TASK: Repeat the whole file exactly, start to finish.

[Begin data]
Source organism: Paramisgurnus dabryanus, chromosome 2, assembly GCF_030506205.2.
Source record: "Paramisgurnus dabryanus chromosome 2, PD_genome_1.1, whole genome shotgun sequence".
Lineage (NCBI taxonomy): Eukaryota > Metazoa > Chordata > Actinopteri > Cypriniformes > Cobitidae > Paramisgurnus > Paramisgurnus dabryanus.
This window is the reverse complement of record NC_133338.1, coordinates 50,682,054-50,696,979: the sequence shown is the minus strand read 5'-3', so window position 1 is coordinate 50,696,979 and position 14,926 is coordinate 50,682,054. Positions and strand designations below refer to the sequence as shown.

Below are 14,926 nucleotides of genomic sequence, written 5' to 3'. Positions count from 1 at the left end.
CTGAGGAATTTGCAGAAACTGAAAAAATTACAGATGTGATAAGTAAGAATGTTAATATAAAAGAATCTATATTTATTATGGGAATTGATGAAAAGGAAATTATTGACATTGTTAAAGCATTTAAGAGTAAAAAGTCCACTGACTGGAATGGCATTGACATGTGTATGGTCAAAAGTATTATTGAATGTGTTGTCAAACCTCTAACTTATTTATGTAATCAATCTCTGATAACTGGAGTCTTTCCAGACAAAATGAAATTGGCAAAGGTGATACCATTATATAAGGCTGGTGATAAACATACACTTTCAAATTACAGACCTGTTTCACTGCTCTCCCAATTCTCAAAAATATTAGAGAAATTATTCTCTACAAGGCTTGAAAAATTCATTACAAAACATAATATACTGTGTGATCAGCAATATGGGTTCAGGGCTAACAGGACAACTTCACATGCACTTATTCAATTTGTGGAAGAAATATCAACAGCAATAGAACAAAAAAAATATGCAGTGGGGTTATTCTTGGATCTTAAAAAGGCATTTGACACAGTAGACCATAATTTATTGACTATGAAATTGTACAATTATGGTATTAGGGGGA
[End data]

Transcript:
Source organism: Paramisgurnus dabryanus, chromosome 2, assembly GCF_030506205.2.
Source record: "Paramisgurnus dabryanus chromosome 2, PD_genome_1.1, whole genome shotgun sequence".
Lineage (NCBI taxonomy): Eukaryota > Metazoa > Chordata > Actinopteri > Cypriniformes > Cobitidae > Paramisgurnus > Paramisgurnus dabryanus.
This window is the reverse complement of record NC_133338.1, coordinates 50,682,054-50,696,979: the sequence shown is the minus strand read 5'-3', so window position 1 is coordinate 50,696,979 and position 14,926 is coordinate 50,682,054. Positions and strand designations below refer to the sequence as shown.

Below are 14,926 nucleotides of genomic sequence, written 5' to 3'. Positions count from 1 at the left end.
CTGAGGAATTTGCAGAAACTGAAAAAATTACAGATGTGATAAGTAAGAATGTTAATATAAAAGAATCTATATTTATTATGGGAATTGATGAAAAGGAAATTATTGACATTGTTAAAGCATTTAAGAGTAAAAAGTCCACTGACTGGAATGGCATTGACATGTGTATGGTCAAAAGTATTATTGAATGTGTTGTCAAACCTCTAACTTATTTATGTAATCAATCTCTGATAACTGGAGTCTTTCCAGACAAAATGAAATTGGCAAAGGTGATACCATTATATAAGGCTGGTGATAAACATACACTTTCAAATTACAGACCTGTTTCACTGCTCTCCCAATTCTCAAAAATATTAGAGAAATTATTCTCTACAAGGCTTGAAAAATTCATTACAAAACATAATATACTGTGTGATCAGCAATATGGGTTCAGGGCTAACAGGACAACTTCACATGCACTTATTCAATTTGTGGAAGAAATATCAACAGCAATAGAACAAAAAAAATATGCAGTGGGGTTATTCTTGGATCTTAAAAAGGCATTTGACACAGTAGACCATAATTTATTGACTATGAAATTGTACAATTATGGTATTAGGGGGA